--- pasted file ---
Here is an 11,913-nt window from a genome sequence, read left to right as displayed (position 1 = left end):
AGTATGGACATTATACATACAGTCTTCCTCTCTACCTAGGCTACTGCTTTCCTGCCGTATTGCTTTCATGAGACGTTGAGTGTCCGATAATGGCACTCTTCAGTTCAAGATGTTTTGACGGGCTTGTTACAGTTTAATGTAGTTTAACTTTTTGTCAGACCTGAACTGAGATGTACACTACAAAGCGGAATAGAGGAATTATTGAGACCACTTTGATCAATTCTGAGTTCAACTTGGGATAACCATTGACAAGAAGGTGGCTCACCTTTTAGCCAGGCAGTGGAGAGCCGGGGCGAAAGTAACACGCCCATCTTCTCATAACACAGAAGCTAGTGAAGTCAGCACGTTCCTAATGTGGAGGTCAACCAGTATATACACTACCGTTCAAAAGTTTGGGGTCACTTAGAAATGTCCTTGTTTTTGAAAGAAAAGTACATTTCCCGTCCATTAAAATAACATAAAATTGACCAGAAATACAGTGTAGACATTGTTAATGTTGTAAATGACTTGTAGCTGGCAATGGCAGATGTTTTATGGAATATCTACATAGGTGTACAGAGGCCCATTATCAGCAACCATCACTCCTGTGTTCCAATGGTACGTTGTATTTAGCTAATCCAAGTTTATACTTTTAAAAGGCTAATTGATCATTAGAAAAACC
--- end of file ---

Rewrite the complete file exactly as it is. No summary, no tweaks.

Here is an 11,913-nt window from a genome sequence, read left to right as displayed (position 1 = left end):
AGTATGGACATTATACATACAGTCTTCCTCTCTACCTAGGCTACTGCTTTCCTGCCGTATTGCTTTCATGAGACGTTGAGTGTCCGATAATGGCACTCTTCAGTTCAAGATGTTTTGACGGGCTTGTTACAGTTTAATGTAGTTTAACTTTTTGTCAGACCTGAACTGAGATGTACACTACAAAGCGGAATAGAGGAATTATTGAGACCACTTTGATCAATTCTGAGTTCAACTTGGGATAACCATTGACAAGAAGGTGGCTCACCTTTTAGCCAGGCAGTGGAGAGCCGGGGCGAAAGTAACACGCCCATCTTCTCATAACACAGAAGCTAGTGAAGTCAGCACGTTCCTAATGTGGAGGTCAACCAGTATATACACTACCGTTCAAAAGTTTGGGGTCACTTAGAAATGTCCTTGTTTTTGAAAGAAAAGTACATTTCCCGTCCATTAAAATAACATAAAATTGACCAGAAATACAGTGTAGACATTGTTAATGTTGTAAATGACTTGTAGCTGGCAATGGCAGATGTTTTATGGAATATCTACATAGGTGTACAGAGGCCCATTATCAGCAACCATCACTCCTGTGTTCCAATGGTACGTTGTATTTAGCTAATCCAAGTTTATACTTTTAAAAGGCTAATTGATCATTAGAAAAACC